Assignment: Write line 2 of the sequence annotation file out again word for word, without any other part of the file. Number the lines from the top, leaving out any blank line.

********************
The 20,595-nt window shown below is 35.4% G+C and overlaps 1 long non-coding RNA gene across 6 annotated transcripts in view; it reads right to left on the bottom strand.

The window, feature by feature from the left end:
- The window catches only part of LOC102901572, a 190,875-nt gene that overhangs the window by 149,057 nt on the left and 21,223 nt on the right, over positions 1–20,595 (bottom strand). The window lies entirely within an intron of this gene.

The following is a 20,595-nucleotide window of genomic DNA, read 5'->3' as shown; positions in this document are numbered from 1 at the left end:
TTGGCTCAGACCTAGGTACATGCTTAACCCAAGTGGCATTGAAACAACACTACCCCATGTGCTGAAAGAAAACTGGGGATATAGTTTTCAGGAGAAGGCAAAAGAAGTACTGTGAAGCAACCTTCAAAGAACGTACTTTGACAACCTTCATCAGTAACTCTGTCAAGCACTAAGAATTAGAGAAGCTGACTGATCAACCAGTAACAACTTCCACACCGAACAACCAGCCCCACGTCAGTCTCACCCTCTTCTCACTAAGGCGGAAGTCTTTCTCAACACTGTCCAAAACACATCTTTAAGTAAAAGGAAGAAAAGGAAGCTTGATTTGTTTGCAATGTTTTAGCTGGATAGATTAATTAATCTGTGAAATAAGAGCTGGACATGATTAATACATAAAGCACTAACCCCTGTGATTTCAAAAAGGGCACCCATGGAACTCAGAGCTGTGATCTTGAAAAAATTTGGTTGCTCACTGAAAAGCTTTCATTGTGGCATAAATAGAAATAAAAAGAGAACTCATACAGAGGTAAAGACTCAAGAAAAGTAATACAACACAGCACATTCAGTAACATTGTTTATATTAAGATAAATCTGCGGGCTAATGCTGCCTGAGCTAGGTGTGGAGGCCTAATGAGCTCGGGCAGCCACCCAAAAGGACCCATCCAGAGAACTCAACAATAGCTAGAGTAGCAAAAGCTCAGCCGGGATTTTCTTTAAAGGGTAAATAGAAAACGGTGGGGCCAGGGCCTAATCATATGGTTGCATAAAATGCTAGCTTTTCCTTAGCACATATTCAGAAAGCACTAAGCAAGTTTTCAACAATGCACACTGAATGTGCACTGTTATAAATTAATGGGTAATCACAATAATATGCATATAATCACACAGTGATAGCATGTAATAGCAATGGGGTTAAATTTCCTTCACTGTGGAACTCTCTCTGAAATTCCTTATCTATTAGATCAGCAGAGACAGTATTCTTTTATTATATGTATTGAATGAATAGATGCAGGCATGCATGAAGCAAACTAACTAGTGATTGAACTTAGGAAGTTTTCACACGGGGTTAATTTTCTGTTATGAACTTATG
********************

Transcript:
The window, feature by feature from the left end: